EW: In your involvement in the broader community, have you found people receptive or resistant to a visionary approach to growth?
KP: This community is different from any other place I’ve lived, including New York, California and Chicago, and the difference is the welcoming nature of this area. Also, because it’s so new, everyone has an equal voice here. Whether you want to focus on infrastructure or growth strategies or quality of life, you can get a place at the table and have a great dialogue. That just isn’t true everywhere. Then you move the conversation beyond what people like to the strategy we want to use that will get us to where we want to go the quickest. This is what builds unity and consensus, which is what we’ve been trying to do with the Orlando Economic Partnership. How do we unify thinking and gain alignment?
EW: There have been two ground-breaking initiatives of the EDC: The branding campaign and the merger. You have been involved in both. Describe your part in the branding campaign.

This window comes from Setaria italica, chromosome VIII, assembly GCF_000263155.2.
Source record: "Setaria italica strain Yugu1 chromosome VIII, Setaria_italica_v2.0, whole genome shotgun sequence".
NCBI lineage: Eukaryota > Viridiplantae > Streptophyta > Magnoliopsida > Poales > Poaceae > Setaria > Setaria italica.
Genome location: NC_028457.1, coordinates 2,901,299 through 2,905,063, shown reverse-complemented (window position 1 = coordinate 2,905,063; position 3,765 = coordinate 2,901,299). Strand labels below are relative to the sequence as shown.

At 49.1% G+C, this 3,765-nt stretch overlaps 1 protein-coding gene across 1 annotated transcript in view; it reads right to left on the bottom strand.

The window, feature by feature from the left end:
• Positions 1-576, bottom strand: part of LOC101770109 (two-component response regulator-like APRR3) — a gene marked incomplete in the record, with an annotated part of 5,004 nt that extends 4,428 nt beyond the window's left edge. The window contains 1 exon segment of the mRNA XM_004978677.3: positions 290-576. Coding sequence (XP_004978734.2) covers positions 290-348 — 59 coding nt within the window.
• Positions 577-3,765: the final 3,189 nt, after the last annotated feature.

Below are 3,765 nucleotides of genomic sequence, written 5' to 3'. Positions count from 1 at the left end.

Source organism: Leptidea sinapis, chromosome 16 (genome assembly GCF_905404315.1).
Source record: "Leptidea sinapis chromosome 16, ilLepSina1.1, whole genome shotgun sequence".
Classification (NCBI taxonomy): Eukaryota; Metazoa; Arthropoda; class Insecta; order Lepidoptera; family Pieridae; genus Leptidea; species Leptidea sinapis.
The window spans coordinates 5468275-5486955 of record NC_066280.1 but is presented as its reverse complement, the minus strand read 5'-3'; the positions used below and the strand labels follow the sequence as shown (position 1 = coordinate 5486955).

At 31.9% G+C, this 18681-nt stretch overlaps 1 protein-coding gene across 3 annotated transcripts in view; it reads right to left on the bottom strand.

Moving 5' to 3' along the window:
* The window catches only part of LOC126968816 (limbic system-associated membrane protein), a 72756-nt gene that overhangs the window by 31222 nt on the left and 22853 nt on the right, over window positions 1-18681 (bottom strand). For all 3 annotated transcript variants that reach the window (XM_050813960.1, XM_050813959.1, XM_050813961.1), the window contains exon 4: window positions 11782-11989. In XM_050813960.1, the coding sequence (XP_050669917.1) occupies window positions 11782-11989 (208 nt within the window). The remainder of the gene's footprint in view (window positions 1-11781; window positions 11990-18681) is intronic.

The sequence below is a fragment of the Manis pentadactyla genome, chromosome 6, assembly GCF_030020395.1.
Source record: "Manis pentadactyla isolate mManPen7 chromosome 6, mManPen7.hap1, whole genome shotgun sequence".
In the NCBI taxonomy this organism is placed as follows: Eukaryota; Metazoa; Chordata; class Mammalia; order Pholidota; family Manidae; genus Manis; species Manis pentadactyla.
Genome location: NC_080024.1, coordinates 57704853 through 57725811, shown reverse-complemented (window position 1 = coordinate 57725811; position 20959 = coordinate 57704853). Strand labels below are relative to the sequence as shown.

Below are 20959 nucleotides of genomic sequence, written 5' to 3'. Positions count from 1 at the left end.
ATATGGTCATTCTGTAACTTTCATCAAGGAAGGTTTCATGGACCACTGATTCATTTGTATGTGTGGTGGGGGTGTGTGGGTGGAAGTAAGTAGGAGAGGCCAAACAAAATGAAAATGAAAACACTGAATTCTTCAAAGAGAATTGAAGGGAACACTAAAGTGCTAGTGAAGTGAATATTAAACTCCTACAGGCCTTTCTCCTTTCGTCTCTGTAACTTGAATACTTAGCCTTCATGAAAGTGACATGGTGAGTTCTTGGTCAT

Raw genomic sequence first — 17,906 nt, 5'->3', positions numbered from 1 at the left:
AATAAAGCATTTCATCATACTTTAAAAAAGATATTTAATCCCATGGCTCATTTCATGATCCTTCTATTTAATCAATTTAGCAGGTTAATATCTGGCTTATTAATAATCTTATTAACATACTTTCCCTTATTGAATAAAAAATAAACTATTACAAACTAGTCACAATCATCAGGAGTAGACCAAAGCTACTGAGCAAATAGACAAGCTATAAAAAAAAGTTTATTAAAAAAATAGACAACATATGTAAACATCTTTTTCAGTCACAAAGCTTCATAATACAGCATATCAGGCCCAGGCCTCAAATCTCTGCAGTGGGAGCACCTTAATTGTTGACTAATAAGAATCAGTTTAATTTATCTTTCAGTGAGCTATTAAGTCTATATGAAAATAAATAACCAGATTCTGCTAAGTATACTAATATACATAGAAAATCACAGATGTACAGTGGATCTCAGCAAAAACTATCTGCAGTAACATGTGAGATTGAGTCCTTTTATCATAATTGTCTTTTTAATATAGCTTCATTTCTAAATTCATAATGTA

KP: I was at several events where [Orange County] Mayor Teresa Jacobs was speaking, and she kept going back to this theme that the world knows about us, but they don’t understand us, so we need to tell our story. I explained what I did at Disney and told her I would like to help with that. A group was formed, and we hired an agency and gave them a creative brief. They came back with, “Orlando. You don’t know the half of it.” Literally, there was silence in the room and everyone said, “That’s it.” We knew the world knows the first half, the tourism half, it’s the other half we also wanted people to ask about. Thankfully we have the other half — bio-medical, simulation, defense, technology and a robust startup community. This campaign was perfect for the site selector community, which until the campaign had rarely considered us. This got us on the short list. Once on that list, it is ours to win.